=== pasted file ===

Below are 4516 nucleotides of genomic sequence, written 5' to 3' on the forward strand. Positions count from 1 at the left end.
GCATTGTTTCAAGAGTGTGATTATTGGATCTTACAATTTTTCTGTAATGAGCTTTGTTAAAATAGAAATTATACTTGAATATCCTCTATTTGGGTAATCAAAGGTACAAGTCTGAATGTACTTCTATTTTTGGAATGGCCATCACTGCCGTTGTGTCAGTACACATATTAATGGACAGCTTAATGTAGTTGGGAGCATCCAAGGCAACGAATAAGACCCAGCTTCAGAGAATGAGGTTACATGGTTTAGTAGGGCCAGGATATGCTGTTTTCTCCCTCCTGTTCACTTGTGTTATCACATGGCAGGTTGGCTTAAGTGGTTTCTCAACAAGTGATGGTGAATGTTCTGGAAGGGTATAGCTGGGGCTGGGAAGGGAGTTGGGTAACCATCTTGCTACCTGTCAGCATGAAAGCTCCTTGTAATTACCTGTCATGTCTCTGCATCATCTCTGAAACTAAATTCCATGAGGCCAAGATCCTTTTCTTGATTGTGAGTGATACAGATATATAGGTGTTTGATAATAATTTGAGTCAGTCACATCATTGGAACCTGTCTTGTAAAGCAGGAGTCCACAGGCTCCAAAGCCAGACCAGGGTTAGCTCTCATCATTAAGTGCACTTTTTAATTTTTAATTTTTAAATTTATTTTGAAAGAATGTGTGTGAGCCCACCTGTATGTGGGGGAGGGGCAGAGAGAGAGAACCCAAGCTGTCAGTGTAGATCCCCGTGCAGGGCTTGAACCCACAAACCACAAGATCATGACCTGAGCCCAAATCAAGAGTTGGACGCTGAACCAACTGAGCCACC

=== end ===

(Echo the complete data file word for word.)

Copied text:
Below are 4516 nucleotides of genomic sequence, written 5' to 3' on the forward strand. Positions count from 1 at the left end.
GCATTGTTTCAAGAGTGTGATTATTGGATCTTACAATTTTTCTGTAATGAGCTTTGTTAAAATAGAAATTATACTTGAATATCCTCTATTTGGGTAATCAAAGGTACAAGTCTGAATGTACTTCTATTTTTGGAATGGCCATCACTGCCGTTGTGTCAGTACACATATTAATGGACAGCTTAATGTAGTTGGGAGCATCCAAGGCAACGAATAAGACCCAGCTTCAGAGAATGAGGTTACATGGTTTAGTAGGGCCAGGATATGCTGTTTTCTCCCTCCTGTTCACTTGTGTTATCACATGGCAGGTTGGCTTAAGTGGTTTCTCAACAAGTGATGGTGAATGTTCTGGAAGGGTATAGCTGGGGCTGGGAAGGGAGTTGGGTAACCATCTTGCTACCTGTCAGCATGAAAGCTCCTTGTAATTACCTGTCATGTCTCTGCATCATCTCTGAAACTAAATTCCATGAGGCCAAGATCCTTTTCTTGATTGTGAGTGATACAGATATATAGGTGTTTGATAATAATTTGAGTCAGTCACATCATTGGAACCTGTCTTGTAAAGCAGGAGTCCACAGGCTCCAAAGCCAGACCAGGGTTAGCTCTCATCATTAAGTGCACTTTTTAATTTTTAATTTTTAAATTTATTTTGAAAGAATGTGTGTGAGCCCACCTGTATGTGGGGGAGGGGCAGAGAGAGAGAACCCAAGCTGTCAGTGTAGATCCCCGTGCAGGGCTTGAACCCACAAACCACAAGATCATGACCTGAGCCCAAATCAAGAGTTGGACGCTGAACCAACTGAGCCACC